A poll released by the University of Massachusetts Dartmouth's Center for Policy Analysis found that while Massachusetts electric ratepayers generally support wind energy, this support erodes rapidly if wind projects contribute to an increase in electric bills. The poll found that 55% of respondents would not pay more for electricity produced by wind turbines.
The higher the increase to electric bills, the less likely respondents said they were to support the Cape Wind project. When asked if they would be more likely or less likely to support the Cape Wind project if National Grid's purchase of power from Cape Wind was to increase their electric bill from National Grid by ($50, $100, $150) per year, support for the project disappeared as costs to consumers grew.
According to UMass Dartmouth, ‘while 42% of respondents are less likely to support the Cape Wind project if their bill increased by $50 per year, this percentage increases to 67% at the $100 increase per year threshold and to 78% at the $150 increase per year threshold.’
‘Despite the fact that 75% of respondents support or strongly support wind power projects, they are particularly price sensitive to increases to their electric bills as a result of the increased cost to produce offshore wind energy,’ said Clyde Barrow, director of the UMass Dartmouth Center for Policy Analysis. ‘Support for the project declines significantly as the estimated effect on a respondent's electric bill increases.’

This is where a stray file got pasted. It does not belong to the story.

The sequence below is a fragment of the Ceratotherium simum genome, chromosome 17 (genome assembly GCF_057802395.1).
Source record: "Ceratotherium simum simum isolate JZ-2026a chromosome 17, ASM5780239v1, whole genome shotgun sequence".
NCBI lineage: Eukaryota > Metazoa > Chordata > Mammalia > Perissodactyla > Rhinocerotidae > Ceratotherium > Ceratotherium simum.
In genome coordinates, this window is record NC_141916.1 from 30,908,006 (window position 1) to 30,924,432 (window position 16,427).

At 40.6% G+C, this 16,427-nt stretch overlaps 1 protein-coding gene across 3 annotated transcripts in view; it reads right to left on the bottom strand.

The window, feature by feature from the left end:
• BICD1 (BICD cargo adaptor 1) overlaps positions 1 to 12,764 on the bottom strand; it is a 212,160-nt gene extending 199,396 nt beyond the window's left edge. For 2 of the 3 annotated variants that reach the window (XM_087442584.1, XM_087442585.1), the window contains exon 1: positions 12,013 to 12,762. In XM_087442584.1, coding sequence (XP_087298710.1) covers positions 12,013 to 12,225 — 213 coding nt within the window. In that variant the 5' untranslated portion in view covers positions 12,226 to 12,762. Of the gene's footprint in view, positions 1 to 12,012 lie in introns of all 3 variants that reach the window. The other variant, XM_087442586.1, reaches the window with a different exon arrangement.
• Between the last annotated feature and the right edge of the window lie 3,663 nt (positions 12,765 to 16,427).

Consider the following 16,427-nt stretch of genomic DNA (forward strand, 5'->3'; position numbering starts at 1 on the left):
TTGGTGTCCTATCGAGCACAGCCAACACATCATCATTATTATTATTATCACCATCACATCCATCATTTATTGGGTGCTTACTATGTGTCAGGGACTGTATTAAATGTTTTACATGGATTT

The survey also found that support for lower electric bills trumps wind energy at the ballot box.
‘In terms of wind power, electric rates and support for political candidates, respondents report they are much more likely to vote for a candidate who endorses policies that cut their electric bill (43%) in comparison to candidates who support wind power projects (26%).’
The UMass Dartmouth Center for Policy Analysis found that much of the support for wind energy was based on survey respondents' false assumption that offshore wind energy will lower their electric bill.